Today in the morning, while leaving South Ossetia, the "Caucasian Knot" correspondent was a witness of an attack of a SU-25 strike fighter, which shelled a Russian tank column in the area of Dzhava village. One armoured troop-carrier was damaged. The aircrafts also tried to blow up the bridge in the area of Gufta village; however they missed the target and struck apartment houses.
Tanks and other military machines were seen along the whole Vladikavkaz-Tskhinval highway.
It has become known that as a result of the massed night bombardment the city of Tskhinval was practically completely ruined. The city residents, remaining now in the number of about 30,000, spent the last two days in cellars of their houses. However, they are now unsafe even in the cellars. There are cases when from cellar roofs collapse from mine explosions.
Dozens of apartment houses and office buildings, including the Government House, "Children's World" Department Store, the University and the Republic's Hospital, have been destroyed and burnt down in the capital of South Ossetia. Nobody knows the exact number of casualties and wounded persons, but the count is in dozens.
Several Ossetian villages in the pre-border part with Georgia, including Dmenis and Tsunar, were practically wiped out. It is also known that the Georgian village Avnevi, near which the Georgian party had built a large fortification structure, was damaged a lot.
Yesterday, on August 7, a massive bombardment of the city of Tskhinval started from morning from all types of heavy armoury, and from grenade and mine launchers. The shelling of Tskhinval was quite unexpected, since the day before President of Georgia Mikhail Saakashvili appeared at local TV, promised to unilaterally ceasefire and expressed his readiness to start negotiations.
At the moment of the newly commenced aggravation, the lady "Caucasian Knot" correspondent was 18 kilometres off Tskhinval in Rustau village located in submontane region. Earlier, in the course of Georgian-Ossetian conflict, Rustau and other remote villages had never been shelled. Therefore, when at 1:30 a.m. Moscow time on August 8 first explosions were heard in the village, the residents failed to understand at once that their village was the target.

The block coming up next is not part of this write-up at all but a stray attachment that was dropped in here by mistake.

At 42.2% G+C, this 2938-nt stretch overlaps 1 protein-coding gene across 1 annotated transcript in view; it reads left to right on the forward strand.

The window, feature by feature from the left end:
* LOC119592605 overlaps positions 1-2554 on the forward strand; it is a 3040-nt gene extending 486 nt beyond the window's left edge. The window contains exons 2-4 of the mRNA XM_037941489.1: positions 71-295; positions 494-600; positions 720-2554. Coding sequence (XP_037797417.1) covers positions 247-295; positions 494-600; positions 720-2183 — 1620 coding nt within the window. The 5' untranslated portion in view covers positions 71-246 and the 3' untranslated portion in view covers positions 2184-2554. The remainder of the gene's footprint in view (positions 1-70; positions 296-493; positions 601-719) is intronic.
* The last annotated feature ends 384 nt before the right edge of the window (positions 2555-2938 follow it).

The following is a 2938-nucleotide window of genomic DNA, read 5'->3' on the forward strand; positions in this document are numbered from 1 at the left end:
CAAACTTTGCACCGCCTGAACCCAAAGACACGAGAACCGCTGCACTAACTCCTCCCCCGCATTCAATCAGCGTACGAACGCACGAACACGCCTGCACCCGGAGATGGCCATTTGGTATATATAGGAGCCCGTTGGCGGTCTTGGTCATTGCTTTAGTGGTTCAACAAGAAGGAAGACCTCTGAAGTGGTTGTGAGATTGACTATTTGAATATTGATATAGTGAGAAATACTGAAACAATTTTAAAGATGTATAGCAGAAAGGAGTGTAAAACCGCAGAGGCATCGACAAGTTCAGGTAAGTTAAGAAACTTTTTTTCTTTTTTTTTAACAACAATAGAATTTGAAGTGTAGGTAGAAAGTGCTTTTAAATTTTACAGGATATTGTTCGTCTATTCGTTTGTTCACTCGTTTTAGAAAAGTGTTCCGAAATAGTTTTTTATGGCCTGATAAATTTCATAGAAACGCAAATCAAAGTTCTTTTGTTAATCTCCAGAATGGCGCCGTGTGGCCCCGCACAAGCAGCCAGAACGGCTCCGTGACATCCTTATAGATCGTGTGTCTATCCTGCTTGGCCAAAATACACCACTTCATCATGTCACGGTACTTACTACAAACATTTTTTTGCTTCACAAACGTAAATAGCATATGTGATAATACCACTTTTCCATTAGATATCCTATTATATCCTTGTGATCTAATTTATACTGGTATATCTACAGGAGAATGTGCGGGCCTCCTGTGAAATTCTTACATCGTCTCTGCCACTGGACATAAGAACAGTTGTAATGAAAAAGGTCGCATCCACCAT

The intensive shelling of the submontane villages lasted for two hours. Explosions were so strong that house walls trembled. Residents hid in their cellars; some people went down into ravines. Fortunately, there were no victims. Several houses collapsed; almost everywhere the blast wave broke window glasses.
During the whole time when the mountain villages of South Ossetia were shelled by Georgia, not a single shot was made in response. The villages found themselves in fact unprotected.
Talking to the "Caucasian Knot" correspondent, residents of Rustau have supported the idea that another Georgia's military provocation was an attempt to squeeze the Ossetian population out of the region.
"They want to exhaust us with war and force us back to be a part of Georgia or abandon our native land. They will fail in both. South Ossetia has two roads - one is towards independence, the other is towards death. There's no third alternative," said Felix Pliev, a member of the Union of Writers of the Republic of South Ossetia.
"My two sons are members of the National Guards of South Ossetia. They're in the battlefront, and I'm anxious about them," said Valery Kokoev, 59. He has emphasized that the only thing desired by himself, his family and the whole nation is peace.
Alexander Kasoev recollects the history of Georgian-Ossetian relations: "In due time, our ancestors had saved Georgians from enthralment by Turks and Persians. However, during the last centenary only they have three times subjected our nation to genocide. How can we re-enter Georgia, if there's no guarantee that in the future another inadequate Georgian leader won't subject us to destruction?"
Boris Dzhabiev, a builder of 40, has named the war "fratricidal". "There're mixed marriages of Georgian and Ossetians. Their children hesitate whose party they'd support. This war has already sown such hatred between our nations that excludes any future closeness like before."
As to the reasons of the present aggravation, Boris Chochiev, vice-premier of the Republic and co-chair of the South-Ossetian part of the Mixed Control Commission (MCC), appeared on local TV and expressed the idea that the overall objective is to squeeze Russia out of the region. "We were offered to sit down to the negotiation table in the bilateral format, without Russia, but we refused. And bombardments started immediately after," he said.
We remind you that today at night large-scale battle actions burst out between Georgian and South-Ossetian troops.
The sharp aggravation of the Georgian-Ossetian conflict began in the evening on August 1. Dwelling districts of Tskhinval and neighbouring villages were subjected to bombardments. The parties are accusing each other of escalating the intensity. On August 2, evacuation of peaceful residents started from South Ossetia to Russia.